There seems to be a renewed interest in the city itself as green solution. Ryan Avent leads the charge, Kevin Drum comments.

For what it’s worth, I’d dial down the scorn and take this as an opportunity. Here’s the thing: my guess is that virtually nobody in the country thinks that cities are greener places than towns or suburbs. And by "virtually nobody," I mean maybe a few percent tops. For most people, it’s wildly counterintuitive on all sorts of levels to think of big, dirty, crowded, urban areas as "green." It just doesn’t compute.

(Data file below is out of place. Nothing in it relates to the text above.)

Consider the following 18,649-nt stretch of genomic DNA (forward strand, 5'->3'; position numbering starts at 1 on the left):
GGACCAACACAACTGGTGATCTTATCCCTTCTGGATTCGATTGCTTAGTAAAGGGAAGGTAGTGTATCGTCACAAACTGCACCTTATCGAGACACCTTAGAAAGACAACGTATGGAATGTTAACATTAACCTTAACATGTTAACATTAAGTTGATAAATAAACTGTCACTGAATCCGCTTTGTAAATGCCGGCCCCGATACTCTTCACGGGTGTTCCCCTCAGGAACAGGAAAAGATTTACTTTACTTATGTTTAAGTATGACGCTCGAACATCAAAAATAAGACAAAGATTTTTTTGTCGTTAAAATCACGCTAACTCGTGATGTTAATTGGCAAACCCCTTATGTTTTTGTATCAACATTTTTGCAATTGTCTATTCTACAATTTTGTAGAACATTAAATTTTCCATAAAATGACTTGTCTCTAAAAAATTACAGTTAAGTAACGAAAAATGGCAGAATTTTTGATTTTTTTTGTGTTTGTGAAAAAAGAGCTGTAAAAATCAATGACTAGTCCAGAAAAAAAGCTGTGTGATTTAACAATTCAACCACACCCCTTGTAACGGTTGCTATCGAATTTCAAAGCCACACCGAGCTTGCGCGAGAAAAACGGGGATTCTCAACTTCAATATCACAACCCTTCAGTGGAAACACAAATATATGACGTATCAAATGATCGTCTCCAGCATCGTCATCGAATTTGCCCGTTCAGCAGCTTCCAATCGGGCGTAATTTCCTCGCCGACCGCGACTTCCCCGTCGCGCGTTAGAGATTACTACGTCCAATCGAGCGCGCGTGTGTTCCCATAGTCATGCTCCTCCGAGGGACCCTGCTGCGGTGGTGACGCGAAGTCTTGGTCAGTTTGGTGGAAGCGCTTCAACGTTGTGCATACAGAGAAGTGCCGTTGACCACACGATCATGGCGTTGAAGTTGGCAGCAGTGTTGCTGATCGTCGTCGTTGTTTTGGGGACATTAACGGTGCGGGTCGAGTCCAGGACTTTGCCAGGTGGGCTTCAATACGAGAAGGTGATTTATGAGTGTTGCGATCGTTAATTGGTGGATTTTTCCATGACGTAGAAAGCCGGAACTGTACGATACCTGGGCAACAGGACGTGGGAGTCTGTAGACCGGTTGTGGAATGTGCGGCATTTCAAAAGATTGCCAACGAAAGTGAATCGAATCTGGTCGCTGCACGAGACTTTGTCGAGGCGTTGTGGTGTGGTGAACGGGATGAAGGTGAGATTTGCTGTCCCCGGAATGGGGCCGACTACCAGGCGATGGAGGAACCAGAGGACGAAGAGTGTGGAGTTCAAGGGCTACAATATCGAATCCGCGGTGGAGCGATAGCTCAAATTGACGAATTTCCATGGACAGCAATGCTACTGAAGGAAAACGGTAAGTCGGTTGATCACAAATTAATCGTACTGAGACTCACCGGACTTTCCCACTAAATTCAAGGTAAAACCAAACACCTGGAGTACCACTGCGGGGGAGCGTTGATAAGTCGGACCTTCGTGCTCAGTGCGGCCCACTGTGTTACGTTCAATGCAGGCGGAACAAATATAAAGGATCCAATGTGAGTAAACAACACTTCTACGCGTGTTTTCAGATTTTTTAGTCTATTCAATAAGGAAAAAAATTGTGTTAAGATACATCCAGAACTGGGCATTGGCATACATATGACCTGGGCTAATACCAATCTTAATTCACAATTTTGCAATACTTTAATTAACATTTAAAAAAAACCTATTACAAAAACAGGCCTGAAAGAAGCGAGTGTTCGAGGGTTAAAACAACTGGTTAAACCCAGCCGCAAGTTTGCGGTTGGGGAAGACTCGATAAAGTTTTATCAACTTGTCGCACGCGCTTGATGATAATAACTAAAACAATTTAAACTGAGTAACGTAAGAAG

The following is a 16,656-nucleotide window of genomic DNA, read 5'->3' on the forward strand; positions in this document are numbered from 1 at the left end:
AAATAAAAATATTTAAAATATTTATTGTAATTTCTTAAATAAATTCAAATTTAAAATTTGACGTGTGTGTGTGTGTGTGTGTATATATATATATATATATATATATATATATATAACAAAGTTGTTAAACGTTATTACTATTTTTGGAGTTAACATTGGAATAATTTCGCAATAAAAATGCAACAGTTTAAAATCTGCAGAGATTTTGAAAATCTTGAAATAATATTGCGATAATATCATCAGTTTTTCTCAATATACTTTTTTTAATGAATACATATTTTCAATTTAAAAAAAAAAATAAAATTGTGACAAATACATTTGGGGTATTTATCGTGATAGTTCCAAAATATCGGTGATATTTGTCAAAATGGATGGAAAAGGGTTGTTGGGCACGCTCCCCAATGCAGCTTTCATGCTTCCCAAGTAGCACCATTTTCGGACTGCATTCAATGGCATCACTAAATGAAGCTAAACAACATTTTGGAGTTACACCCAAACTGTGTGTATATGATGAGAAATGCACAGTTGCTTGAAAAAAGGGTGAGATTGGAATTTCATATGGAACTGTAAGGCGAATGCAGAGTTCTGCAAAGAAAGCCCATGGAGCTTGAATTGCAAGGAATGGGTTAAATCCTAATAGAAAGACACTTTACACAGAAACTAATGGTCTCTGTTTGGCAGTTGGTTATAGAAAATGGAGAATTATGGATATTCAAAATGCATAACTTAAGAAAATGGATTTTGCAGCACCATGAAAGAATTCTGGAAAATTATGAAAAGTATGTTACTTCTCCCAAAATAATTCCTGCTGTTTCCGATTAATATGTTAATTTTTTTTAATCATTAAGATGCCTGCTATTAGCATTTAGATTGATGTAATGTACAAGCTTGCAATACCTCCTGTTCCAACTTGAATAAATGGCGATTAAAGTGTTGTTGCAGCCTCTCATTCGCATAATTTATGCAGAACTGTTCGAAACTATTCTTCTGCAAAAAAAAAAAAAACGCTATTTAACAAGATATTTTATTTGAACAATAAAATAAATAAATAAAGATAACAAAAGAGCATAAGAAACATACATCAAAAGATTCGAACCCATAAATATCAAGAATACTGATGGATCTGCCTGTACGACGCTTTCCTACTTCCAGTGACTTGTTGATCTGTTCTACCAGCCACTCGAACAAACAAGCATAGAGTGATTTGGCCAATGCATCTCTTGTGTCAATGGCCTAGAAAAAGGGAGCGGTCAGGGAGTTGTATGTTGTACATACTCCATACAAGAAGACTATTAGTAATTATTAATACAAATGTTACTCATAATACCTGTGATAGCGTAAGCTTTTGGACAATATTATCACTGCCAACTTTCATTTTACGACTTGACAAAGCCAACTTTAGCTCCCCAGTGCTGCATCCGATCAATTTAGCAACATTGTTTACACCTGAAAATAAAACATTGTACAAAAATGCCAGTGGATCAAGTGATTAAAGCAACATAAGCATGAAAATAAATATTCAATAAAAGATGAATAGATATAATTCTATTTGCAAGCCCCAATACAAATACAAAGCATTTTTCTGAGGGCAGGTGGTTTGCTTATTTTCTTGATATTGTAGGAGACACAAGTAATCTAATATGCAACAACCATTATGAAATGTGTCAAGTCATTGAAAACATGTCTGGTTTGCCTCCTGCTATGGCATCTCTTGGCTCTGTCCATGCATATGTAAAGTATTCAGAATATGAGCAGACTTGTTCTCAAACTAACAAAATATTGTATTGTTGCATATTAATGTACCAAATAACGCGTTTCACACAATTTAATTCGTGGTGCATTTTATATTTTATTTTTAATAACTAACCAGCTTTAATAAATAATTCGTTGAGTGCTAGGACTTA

Many years ago I gave a talk entitled, Green Manhattan, where I made the case that Metropolis was the greenest place in America.

Naturally, I got a lot of funny looks but the line that seemed to win a few converts was this: the best way to protect the environment is by keeping people out of it.

I admit I took a few liberties in the talk, not discussing how agriculture would be performed and supported, for example. Nonetheless, I think this framing breaks the intuition that green is about living with nature rather than letting nature live on its on.

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